Sleep Problems During the COVID-19 Pandemic by Population: A Systematic Review and Meta-Analysis

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Main idea: The prevalence of sleep problems during the COVID-19 pandemic is high and affects approximately 40% of people from the general and health care populations. Patients with active COVID-19 appeared to have a higher prevalence rates of sleep problems.

Abstract

No systematic review or meta-analysis has yet been conducted to examine the impact of the pandemic on the prevalence of sleep problems among the general population, health care workers, or patients with COVID-19. Therefore, this systematic review was conducted to assess the impact and prevalence of sleep problems among those categories.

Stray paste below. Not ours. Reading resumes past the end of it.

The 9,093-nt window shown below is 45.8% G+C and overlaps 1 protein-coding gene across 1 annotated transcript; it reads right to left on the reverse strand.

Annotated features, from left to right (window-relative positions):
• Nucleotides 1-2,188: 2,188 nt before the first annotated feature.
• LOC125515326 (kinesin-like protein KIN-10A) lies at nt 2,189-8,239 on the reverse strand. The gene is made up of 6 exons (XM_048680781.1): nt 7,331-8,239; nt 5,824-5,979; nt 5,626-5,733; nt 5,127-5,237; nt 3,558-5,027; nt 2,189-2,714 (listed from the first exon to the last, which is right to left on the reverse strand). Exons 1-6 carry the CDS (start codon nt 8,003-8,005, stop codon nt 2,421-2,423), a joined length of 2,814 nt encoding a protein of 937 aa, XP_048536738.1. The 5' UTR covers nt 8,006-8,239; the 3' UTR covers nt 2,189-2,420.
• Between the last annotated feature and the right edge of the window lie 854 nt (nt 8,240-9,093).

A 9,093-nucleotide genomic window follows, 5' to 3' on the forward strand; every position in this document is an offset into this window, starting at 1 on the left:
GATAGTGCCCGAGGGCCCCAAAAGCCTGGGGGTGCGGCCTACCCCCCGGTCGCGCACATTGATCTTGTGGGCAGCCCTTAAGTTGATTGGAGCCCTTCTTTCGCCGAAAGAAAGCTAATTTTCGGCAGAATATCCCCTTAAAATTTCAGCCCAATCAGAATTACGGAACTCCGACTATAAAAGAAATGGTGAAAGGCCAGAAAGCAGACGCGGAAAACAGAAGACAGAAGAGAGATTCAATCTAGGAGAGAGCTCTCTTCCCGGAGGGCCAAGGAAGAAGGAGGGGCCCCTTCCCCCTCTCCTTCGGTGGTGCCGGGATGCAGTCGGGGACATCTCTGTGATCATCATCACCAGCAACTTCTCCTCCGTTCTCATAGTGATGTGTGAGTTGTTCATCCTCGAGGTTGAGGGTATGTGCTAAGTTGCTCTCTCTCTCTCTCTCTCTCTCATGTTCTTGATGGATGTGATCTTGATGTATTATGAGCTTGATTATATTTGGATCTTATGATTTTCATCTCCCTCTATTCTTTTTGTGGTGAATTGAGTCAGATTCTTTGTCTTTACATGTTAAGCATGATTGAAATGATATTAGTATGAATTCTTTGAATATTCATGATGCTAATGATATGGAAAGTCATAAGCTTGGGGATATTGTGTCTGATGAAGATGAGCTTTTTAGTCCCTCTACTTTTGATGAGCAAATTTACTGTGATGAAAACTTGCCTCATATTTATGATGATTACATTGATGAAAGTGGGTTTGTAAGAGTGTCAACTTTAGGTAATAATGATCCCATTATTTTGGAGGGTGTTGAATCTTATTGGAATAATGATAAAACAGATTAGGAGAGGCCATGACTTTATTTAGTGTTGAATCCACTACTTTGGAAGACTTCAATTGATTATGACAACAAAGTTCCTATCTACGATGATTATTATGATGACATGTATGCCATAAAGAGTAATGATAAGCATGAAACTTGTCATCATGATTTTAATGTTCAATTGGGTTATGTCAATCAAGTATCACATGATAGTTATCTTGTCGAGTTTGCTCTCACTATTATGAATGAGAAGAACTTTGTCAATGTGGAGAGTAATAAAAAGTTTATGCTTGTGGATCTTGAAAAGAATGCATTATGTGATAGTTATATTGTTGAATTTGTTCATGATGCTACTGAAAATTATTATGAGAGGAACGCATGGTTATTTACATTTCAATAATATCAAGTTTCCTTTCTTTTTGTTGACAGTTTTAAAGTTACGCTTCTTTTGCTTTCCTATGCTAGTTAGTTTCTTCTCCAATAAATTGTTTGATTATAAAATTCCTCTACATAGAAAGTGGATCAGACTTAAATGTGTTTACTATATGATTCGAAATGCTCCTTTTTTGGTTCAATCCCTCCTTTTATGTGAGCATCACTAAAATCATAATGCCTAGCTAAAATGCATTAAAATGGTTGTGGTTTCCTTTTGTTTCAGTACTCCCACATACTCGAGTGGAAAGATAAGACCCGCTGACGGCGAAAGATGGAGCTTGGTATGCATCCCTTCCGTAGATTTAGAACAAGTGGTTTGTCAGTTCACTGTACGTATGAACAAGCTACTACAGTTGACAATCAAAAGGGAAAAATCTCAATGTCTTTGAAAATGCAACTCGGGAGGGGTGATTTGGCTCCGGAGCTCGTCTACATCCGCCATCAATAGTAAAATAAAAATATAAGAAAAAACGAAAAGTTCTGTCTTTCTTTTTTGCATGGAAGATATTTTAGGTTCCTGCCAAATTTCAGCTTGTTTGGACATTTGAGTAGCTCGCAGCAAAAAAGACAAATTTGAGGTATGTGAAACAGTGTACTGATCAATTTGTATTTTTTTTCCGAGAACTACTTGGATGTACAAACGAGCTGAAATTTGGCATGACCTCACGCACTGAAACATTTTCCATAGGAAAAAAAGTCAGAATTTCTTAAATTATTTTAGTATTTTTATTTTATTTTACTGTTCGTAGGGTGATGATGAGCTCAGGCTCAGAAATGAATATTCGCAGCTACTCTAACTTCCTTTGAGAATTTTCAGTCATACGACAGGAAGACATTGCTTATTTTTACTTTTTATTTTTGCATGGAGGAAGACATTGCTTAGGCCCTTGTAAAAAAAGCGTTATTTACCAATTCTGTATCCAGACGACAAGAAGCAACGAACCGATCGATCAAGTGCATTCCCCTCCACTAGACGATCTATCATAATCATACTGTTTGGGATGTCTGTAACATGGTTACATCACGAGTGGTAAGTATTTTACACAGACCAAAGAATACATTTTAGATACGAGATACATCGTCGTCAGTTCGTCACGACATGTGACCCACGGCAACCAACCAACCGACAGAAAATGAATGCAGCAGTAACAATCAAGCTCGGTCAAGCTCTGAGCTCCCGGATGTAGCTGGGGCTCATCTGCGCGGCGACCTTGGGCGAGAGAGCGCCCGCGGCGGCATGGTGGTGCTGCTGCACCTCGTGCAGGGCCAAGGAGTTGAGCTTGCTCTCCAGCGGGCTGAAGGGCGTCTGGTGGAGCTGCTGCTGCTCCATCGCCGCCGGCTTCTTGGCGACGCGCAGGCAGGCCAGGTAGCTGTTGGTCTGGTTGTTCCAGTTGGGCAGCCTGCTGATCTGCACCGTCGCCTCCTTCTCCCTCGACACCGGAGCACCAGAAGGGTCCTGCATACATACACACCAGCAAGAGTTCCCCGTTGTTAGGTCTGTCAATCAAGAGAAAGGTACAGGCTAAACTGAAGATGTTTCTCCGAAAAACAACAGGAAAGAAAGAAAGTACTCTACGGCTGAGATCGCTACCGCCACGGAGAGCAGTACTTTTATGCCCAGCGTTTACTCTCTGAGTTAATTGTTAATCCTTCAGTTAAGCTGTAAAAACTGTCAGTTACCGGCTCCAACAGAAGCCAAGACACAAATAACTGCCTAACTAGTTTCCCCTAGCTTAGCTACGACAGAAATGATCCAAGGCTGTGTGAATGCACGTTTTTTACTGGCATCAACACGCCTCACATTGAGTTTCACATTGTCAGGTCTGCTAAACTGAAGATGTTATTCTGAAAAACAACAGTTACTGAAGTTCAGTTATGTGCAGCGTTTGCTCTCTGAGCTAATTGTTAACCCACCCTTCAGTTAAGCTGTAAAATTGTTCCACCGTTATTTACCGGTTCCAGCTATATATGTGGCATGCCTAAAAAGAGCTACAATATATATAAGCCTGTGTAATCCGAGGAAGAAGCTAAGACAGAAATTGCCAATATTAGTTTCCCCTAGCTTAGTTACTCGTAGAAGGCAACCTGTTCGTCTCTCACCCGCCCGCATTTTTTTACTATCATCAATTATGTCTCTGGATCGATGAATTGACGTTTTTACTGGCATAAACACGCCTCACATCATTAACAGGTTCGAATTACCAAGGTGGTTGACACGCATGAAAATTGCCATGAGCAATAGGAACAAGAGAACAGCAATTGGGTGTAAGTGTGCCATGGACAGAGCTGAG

Results: Forty-four papers, involving a total of 54,231 participants from 13 countries, were considered relevant and contributed to the systematic review and meta-analysis of sleep problems during COVID-19. The global pooled prevalence rate of sleep problems among all populations was 35.7%. Patients with COVID-19 appeared to be the most affected group, with a pooled rate of 74.8%. Health care workers and the general population had comparative rates of sleep problems, with rates of 36.0% and 32.3%, respectively.

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